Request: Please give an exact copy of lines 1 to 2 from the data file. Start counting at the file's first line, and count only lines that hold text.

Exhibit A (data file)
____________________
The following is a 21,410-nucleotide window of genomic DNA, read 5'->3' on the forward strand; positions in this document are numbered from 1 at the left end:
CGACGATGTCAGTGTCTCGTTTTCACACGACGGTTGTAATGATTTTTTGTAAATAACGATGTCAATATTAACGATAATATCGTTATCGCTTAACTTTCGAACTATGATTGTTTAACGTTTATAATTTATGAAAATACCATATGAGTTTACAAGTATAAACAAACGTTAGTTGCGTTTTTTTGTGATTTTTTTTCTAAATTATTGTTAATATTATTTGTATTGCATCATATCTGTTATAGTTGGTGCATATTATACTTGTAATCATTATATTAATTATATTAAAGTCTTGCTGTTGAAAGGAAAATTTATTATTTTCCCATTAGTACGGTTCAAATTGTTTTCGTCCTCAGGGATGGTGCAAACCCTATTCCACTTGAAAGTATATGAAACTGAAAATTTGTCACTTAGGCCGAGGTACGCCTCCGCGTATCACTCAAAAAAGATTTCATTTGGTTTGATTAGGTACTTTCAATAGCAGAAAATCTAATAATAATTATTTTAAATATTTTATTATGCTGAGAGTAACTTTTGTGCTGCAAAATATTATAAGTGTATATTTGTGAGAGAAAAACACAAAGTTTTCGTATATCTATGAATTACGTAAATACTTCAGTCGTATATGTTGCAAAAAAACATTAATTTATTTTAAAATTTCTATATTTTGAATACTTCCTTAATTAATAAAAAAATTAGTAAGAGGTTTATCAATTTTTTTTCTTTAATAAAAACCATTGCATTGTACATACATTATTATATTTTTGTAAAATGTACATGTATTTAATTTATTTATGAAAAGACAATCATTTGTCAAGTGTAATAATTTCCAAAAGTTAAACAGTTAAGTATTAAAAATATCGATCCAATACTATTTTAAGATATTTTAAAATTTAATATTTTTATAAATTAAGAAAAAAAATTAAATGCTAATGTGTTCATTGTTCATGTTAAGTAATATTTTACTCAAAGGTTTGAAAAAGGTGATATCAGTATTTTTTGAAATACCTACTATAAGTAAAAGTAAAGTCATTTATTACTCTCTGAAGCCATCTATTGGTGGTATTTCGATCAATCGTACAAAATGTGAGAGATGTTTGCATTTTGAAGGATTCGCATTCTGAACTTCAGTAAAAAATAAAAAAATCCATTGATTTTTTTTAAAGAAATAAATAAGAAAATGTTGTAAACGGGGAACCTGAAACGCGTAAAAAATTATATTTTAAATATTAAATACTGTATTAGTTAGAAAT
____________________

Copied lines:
The following is a 21,410-nucleotide window of genomic DNA, read 5'->3' on the forward strand; positions in this document are numbered from 1 at the left end:
CGACGATGTCAGTGTCTCGTTTTCACACGACGGTTGTAATGATTTTTTGTAAATAACGATGTCAATATTAACGATAATATCGTTATCGCTTAACTTTCGAACTATGATTGTTTAACGTTTATAATTTATGAAAATACCATATGAGTTTACAAGTATAAACAAACGTTAGTTGCGTTTTTTTGTGATTTTTTTTCTAAATTATTGTTAATATTATTTGTATTGCATCATATCTGTTATAGTTGGTGCATATTATACTTGTAATCATTATATTAATTATATTAAAGTCTTGCTGTTGAAAGGAAAATTTATTATTTTCCCATTAGTACGGTTCAAATTGTTTTCGTCCTCAGGGATGGTGCAAACCCTATTCCACTTGAAAGTATATGAAACTGAAAATTTGTCACTTAGGCCGAGGTACGCCTCCGCGTATCACTCAAAAAAGATTTCATTTGGTTTGATTAGGTACTTTCAATAGCAGAAAATCTAATAATAATTATTTTAAATATTTTATTATGCTGAGAGTAACTTTTGTGCTGCAAAATATTATAAGTGTATATTTGTGAGAGAAAAACACAAAGTTTTCGTATATCTATGAATTACGTAAATACTTCAGTCGTATATGTTGCAAAAAAACATTAATTTATTTTAAAATTTCTATATTTTGAATACTTCCTTAATTAATAAAAAAATTAGTAAGAGGTTTATCAATTTTTTTTCTTTAATAAAAACCATTGCATTGTACATACATTATTATATTTTTGTAAAATGTACATGTATTTAATTTATTTATGAAAAGACAATCATTTGTCAAGTGTAATAATTTCCAAAAGTTAAACAGTTAAGTATTAAAAATATCGATCCAATACTATTTTAAGATATTTTAAAATTTAATATTTTTATAAATTAAGAAAAAAAATTAAATGCTAATGTGTTCATTGTTCATGTTAAGTAATATTTTACTCAAAGGTTTGAAAAAGGTGATATCAGTATTTTTTGAAATACCTACTATAAGTAAAAGTAAAGTCATTTATTACTCTCTGAAGCCATCTATTGGTGGTATTTCGATCAATCGTACAAAATGTGAGAGATGTTTGCATTTTGAAGGATTCGCATTCTGAACTTCAGTAAAAAATAAAAAAATCCATTGATTTTTTTTAAAGAAATAAATAAGAAAATGTTGTAAACGGGGAACCTGAAACGCGTAAAAAATTATATTTTAAATATTAAATACTGTATTAGTTAGAAAT